Jul 13, 2022 - Health

FTC commits to enforcing privacy laws after Roe falls

Illustration of a Windows-style folder icon with a padlock on it.

Illustration: Aïda Amer/Axios

The Federal Trade Commission on Tuesday reaffirmed it would protect consumers who share sensitive health information or location data with mobile apps or websites, threatening to use federal privacy laws against companies that exploit personal data.

Why it matters: Following the demise of Roe v. Wade, some consumers began deleting apps and tightening their digital footprints, fearing data could be used to investigate potential violations of state abortion bans.

  • The Supreme Court has by and large not included data privacy in its interpretation of the right to privacy, Axios' Margaret Harding McGill and Ashley Gold write, and that could pave the way for location or search history to be used in criminal investigations.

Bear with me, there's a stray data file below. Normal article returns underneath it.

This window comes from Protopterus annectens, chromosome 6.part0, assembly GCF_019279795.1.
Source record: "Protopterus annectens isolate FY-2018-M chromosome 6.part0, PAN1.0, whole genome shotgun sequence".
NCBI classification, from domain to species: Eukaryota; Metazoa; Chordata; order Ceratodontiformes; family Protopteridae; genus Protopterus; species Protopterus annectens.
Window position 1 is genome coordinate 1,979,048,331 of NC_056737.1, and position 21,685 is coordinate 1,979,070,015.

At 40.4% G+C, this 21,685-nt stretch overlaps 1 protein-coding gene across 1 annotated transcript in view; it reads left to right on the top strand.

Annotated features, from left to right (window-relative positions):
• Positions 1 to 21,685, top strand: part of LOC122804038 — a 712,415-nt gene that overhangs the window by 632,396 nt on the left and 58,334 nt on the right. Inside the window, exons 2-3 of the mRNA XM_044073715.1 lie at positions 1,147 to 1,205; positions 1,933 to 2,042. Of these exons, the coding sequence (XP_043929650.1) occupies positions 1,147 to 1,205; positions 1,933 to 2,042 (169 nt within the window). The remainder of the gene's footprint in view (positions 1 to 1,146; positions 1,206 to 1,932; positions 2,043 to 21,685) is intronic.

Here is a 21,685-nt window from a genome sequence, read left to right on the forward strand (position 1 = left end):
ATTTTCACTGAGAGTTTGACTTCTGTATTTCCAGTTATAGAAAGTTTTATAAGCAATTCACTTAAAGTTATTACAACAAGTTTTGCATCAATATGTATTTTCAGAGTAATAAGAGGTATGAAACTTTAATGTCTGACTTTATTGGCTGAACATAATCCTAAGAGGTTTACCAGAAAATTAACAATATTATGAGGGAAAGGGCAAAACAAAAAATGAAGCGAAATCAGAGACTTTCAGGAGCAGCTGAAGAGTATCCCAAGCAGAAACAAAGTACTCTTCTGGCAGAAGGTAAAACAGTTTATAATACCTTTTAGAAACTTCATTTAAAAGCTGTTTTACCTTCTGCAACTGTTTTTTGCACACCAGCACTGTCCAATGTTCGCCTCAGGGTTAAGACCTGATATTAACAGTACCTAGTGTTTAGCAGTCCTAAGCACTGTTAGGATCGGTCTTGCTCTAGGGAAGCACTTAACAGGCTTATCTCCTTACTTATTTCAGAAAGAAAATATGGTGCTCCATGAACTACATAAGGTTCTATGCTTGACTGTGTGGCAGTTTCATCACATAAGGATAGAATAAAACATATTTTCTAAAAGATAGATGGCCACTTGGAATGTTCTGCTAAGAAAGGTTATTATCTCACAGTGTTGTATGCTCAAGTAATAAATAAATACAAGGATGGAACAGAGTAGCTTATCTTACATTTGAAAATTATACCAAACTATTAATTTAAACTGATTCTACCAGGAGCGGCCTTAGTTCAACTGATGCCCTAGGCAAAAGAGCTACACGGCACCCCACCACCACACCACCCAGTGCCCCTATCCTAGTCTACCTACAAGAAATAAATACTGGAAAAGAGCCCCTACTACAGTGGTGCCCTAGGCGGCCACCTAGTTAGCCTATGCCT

• The FTC can enforce federal privacy laws and penalize companies that mislead consumers.
  • "We will vigorously enforce the law if we uncover illegal conduct that exploits Americans’ location, health, or other sensitive data," Kristin Cohen, an associate director from the FTC Division of Privacy & Identity Protection, said in a statement.

But, but, but: Data brokers are already collecting hundreds if not thousands of data points from users' online activity.

  • For example, Facebook's advertising tool collected reproductive health data from crisis pregnancy center websites, including "whether a person was considering abortion or looking to get a pregnancy test or emergency contraceptives," a Reveal investigation found.

What's next: Some in Congress have introduced federal legislation to bolster online security and prohibit data brokers from selling health data, Margaret and Ashley write.

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